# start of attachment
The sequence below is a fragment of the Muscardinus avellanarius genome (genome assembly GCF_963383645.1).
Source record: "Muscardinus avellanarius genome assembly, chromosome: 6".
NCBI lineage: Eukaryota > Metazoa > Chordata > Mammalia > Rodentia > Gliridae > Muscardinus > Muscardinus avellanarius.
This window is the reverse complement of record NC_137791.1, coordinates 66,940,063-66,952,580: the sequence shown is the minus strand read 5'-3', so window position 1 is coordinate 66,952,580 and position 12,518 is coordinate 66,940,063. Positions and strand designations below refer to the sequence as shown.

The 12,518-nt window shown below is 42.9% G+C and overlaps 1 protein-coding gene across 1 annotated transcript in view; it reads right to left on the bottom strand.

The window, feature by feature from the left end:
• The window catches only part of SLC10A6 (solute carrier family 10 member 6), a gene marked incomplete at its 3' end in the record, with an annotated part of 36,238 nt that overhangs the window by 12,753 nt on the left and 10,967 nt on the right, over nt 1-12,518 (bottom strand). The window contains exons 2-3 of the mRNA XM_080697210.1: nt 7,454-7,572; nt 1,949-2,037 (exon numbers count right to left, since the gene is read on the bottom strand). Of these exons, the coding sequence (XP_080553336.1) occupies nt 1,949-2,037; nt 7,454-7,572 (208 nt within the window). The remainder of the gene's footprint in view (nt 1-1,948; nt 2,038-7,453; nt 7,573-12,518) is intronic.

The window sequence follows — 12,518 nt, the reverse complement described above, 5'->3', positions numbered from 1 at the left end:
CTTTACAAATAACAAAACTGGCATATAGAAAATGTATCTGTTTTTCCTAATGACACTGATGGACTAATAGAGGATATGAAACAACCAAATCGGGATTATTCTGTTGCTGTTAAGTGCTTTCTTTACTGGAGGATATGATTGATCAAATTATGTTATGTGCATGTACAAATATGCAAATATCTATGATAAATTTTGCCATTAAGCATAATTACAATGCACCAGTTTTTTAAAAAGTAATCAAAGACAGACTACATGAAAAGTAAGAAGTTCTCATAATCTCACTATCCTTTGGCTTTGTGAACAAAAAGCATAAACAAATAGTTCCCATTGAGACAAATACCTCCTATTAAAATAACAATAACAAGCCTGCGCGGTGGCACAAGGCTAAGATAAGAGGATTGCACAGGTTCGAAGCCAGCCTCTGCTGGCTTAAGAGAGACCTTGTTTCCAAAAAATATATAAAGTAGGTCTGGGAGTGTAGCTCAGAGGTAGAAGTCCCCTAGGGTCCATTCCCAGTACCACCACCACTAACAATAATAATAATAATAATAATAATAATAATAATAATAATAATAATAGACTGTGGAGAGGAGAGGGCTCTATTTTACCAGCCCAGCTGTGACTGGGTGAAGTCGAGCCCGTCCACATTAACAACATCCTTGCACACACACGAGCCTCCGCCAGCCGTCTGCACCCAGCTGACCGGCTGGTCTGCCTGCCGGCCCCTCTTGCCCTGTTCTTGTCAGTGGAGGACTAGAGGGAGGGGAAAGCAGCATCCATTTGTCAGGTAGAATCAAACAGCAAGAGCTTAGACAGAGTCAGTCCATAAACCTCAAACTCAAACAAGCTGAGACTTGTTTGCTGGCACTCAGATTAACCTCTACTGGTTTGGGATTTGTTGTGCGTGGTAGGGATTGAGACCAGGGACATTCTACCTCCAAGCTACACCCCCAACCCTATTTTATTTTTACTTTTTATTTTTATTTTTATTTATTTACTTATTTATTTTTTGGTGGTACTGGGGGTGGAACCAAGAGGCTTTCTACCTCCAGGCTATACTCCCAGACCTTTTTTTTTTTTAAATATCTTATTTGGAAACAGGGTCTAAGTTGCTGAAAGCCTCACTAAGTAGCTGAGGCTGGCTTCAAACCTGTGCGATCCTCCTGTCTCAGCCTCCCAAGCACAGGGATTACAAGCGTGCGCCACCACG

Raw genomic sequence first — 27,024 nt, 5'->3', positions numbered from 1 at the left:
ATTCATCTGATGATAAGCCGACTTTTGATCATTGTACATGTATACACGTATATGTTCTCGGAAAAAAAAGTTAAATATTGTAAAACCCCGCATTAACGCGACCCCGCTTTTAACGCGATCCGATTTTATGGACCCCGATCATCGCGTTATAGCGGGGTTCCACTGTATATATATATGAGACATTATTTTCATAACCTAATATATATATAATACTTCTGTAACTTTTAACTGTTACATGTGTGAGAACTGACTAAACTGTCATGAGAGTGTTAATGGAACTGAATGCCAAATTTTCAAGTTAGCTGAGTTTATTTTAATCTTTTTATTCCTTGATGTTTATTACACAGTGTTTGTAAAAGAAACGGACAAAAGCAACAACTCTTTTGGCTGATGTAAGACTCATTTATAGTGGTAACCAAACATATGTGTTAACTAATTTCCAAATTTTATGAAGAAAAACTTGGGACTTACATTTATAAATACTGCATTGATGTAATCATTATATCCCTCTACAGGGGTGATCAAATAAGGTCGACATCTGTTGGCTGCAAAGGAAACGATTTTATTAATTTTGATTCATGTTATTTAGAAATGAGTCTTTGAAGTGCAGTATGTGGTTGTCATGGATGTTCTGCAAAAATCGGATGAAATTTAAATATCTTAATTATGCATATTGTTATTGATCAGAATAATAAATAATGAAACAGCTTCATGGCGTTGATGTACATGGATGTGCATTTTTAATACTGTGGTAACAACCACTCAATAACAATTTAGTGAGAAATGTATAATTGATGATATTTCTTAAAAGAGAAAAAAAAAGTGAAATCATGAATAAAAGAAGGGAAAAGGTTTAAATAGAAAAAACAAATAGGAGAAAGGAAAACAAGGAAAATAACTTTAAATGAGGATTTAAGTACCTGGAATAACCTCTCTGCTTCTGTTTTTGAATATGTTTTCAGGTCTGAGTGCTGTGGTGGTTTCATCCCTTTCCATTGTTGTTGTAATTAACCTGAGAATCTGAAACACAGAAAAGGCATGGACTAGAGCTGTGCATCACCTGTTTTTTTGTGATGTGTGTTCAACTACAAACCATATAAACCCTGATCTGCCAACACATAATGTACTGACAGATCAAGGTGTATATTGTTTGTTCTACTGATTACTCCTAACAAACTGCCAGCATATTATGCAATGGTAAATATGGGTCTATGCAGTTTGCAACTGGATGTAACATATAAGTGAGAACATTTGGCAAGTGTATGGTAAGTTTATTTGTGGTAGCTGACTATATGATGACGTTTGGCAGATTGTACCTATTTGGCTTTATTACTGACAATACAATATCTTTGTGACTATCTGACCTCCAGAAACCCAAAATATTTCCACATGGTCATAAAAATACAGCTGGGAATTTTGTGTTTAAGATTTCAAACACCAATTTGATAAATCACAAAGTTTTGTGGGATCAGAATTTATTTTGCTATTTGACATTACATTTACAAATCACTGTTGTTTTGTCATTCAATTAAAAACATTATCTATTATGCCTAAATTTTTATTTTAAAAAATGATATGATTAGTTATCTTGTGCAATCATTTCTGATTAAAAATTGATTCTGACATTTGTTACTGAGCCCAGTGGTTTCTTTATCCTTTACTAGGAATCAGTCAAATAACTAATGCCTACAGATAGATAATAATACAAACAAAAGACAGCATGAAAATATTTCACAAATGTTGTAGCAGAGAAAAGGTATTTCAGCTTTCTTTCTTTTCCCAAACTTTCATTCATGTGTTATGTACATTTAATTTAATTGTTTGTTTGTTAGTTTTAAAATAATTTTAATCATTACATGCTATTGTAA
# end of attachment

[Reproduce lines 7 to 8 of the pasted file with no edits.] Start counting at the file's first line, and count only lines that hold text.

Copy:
• The window catches only part of SLC10A6 (solute carrier family 10 member 6), a gene marked incomplete at its 3' end in the record, with an annotated part of 36,238 nt that overhangs the window by 12,753 nt on the left and 10,967 nt on the right, over nt 1-12,518 (bottom strand). The window contains exons 2-3 of the mRNA XM_080697210.1: nt 7,454-7,572; nt 1,949-2,037 (exon numbers count right to left, since the gene is read on the bottom strand). Of these exons, the coding sequence (XP_080553336.1) occupies nt 1,949-2,037; nt 7,454-7,572 (208 nt within the window). The remainder of the gene's footprint in view (nt 1-1,948; nt 2,038-7,453; nt 7,573-12,518) is intronic.

The window sequence follows — 12,518 nt, the reverse complement described above, 5'->3', positions numbered from 1 at the left end: